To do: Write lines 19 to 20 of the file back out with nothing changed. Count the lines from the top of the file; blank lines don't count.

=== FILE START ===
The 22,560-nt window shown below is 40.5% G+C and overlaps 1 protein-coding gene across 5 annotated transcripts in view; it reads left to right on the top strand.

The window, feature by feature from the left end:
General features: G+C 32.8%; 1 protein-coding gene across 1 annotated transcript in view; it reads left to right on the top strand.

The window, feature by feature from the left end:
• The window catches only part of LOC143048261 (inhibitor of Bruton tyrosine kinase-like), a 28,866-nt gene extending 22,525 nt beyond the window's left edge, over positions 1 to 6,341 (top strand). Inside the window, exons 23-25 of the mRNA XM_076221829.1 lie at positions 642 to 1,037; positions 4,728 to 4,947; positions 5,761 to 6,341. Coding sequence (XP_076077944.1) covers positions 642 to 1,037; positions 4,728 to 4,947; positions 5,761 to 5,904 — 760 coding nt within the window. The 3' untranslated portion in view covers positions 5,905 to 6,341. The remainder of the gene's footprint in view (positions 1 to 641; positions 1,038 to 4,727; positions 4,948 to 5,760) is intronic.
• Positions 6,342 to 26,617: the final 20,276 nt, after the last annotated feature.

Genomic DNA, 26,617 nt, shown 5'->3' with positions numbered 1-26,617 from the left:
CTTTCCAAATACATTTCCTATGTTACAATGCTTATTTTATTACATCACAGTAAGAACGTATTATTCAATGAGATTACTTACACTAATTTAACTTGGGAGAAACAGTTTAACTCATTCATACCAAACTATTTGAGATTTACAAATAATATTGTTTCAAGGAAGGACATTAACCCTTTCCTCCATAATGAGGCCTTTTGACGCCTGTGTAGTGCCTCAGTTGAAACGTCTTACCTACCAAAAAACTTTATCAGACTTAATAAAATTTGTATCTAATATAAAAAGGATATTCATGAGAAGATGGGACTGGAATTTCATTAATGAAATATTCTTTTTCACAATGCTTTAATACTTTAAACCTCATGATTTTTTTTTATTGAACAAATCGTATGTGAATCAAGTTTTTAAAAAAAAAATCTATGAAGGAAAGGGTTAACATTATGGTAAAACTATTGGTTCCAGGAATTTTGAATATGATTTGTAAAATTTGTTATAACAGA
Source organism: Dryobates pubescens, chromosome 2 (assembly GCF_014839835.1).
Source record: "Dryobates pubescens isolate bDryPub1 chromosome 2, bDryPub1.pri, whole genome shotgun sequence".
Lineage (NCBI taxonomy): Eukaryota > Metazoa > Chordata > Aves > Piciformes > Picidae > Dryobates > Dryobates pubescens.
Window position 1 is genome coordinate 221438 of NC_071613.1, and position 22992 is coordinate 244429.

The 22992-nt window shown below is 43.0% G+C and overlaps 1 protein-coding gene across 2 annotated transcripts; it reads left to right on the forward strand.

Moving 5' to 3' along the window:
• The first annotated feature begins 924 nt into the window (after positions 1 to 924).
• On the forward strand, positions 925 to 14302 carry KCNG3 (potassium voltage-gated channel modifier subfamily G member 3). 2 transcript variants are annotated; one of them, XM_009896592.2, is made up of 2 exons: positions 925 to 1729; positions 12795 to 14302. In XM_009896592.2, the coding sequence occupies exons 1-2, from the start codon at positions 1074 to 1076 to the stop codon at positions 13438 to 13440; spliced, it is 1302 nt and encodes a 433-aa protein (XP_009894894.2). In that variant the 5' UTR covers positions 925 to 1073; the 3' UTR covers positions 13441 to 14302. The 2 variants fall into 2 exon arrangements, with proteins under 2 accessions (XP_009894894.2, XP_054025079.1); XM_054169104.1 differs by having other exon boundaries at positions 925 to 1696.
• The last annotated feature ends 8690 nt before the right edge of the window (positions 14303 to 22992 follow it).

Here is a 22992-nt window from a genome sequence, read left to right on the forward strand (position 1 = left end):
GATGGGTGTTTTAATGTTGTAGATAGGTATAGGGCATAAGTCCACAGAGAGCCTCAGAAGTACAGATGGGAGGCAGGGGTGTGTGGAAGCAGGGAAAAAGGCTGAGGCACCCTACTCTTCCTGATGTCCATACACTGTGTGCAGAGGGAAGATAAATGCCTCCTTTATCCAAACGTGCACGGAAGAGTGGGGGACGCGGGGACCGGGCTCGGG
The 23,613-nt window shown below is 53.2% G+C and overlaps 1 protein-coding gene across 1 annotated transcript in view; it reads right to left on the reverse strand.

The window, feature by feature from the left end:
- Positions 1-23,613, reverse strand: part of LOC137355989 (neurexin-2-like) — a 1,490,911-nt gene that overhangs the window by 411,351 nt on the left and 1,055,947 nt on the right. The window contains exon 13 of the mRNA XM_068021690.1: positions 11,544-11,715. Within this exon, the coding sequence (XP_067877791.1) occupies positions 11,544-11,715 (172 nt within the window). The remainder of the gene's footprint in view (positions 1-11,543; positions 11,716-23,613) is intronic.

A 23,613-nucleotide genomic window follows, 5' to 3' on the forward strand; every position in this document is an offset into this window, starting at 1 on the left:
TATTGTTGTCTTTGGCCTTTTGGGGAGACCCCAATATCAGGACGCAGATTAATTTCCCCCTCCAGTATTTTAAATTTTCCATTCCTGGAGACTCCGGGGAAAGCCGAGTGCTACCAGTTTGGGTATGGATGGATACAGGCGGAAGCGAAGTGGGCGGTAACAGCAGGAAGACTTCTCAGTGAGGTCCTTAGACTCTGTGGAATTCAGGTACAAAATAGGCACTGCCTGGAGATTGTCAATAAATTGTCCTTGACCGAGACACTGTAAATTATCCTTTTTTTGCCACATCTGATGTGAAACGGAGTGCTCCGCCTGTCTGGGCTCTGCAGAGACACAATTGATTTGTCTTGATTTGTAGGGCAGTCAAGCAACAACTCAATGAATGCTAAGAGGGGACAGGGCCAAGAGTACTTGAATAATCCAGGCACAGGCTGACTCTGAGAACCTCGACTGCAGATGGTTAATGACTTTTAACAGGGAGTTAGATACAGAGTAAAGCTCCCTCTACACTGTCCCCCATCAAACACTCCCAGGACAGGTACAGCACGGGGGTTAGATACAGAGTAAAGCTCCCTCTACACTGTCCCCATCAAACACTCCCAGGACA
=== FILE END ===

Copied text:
GATGGGTGTTTTAATGTTGTAGATAGGTATAGGGCATAAGTCCACAGAGAGCCTCAGAAGTACAGATGGGAGGCAGGGGTGTGTGGAAGCAGGGAAAAAGGCTGAGGCACCCTACTCTTCCTGATGTCCATACACTGTGTGCAGAGGGAAGATAAATGCCTCCTTTATCCAAACGTGCACGGAAGAGTGGGGGACGCGGGGACCGGGCTCGGG
The 23,613-nt window shown below is 53.2% G+C and overlaps 1 protein-coding gene across 1 annotated transcript in view; it reads right to left on the reverse strand.